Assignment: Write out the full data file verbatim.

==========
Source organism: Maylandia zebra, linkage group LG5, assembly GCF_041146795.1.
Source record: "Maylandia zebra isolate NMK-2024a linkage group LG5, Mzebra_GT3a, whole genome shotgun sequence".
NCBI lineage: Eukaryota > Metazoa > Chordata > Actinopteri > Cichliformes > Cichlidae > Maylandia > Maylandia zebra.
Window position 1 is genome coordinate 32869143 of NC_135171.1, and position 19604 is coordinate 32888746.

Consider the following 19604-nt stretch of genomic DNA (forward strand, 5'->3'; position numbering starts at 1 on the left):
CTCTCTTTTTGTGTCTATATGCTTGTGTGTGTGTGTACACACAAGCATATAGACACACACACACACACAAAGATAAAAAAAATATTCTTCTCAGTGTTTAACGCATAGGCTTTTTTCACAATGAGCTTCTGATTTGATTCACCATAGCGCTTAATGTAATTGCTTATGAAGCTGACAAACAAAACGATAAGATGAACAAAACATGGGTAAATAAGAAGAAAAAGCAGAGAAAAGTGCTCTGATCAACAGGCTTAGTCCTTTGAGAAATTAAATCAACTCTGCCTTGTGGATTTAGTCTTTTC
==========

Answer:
Source organism: Maylandia zebra, linkage group LG5, assembly GCF_041146795.1.
Source record: "Maylandia zebra isolate NMK-2024a linkage group LG5, Mzebra_GT3a, whole genome shotgun sequence".
NCBI lineage: Eukaryota > Metazoa > Chordata > Actinopteri > Cichliformes > Cichlidae > Maylandia > Maylandia zebra.
Window position 1 is genome coordinate 32869143 of NC_135171.1, and position 19604 is coordinate 32888746.

Consider the following 19604-nt stretch of genomic DNA (forward strand, 5'->3'; position numbering starts at 1 on the left):
CTCTCTTTTTGTGTCTATATGCTTGTGTGTGTGTGTACACACAAGCATATAGACACACACACACACACAAAGATAAAAAAAATATTCTTCTCAGTGTTTAACGCATAGGCTTTTTTCACAATGAGCTTCTGATTTGATTCACCATAGCGCTTAATGTAATTGCTTATGAAGCTGACAAACAAAACGATAAGATGAACAAAACATGGGTAAATAAGAAGAAAAAGCAGAGAAAAGTGCTCTGATCAACAGGCTTAGTCCTTTGAGAAATTAAATCAACTCTGCCTTGTGGATTTAGTCTTTTC